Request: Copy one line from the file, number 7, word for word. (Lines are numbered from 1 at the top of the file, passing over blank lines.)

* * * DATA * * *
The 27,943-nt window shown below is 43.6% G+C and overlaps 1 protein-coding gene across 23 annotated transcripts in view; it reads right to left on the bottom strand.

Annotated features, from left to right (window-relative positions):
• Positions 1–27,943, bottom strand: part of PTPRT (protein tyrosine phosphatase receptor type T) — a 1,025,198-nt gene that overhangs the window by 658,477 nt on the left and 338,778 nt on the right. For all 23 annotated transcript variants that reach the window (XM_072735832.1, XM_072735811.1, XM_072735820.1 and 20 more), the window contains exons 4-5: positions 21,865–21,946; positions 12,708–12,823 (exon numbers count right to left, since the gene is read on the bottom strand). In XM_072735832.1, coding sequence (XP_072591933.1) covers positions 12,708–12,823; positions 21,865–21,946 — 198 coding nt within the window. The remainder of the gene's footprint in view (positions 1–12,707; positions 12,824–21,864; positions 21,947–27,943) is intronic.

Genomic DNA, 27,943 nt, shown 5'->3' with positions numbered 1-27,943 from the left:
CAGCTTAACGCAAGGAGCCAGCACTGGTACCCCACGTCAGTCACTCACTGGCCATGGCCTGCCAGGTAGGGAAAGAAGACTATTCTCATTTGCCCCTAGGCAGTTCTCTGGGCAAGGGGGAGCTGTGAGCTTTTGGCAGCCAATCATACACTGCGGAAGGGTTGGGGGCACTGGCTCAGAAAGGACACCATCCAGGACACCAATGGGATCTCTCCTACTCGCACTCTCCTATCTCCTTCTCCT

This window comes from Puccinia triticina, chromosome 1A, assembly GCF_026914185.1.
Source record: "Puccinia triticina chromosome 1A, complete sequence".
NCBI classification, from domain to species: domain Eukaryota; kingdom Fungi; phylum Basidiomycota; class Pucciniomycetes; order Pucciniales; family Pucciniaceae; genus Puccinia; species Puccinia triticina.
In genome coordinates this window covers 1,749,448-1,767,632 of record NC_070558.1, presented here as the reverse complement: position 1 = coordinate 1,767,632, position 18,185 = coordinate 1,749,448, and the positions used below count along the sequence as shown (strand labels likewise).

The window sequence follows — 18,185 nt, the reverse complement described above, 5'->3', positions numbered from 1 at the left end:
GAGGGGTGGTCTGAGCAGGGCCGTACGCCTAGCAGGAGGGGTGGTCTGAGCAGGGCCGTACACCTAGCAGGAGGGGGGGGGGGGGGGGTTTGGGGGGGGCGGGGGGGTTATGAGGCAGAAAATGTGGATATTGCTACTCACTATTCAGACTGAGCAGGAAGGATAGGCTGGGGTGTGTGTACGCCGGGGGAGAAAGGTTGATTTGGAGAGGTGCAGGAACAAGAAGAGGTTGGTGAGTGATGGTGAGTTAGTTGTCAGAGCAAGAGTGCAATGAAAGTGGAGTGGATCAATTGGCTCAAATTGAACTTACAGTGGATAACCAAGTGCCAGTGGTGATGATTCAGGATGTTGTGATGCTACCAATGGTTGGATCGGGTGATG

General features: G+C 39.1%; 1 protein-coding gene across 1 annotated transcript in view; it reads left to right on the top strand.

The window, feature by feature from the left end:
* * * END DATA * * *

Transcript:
Source record: "Puccinia triticina chromosome 1A, complete sequence".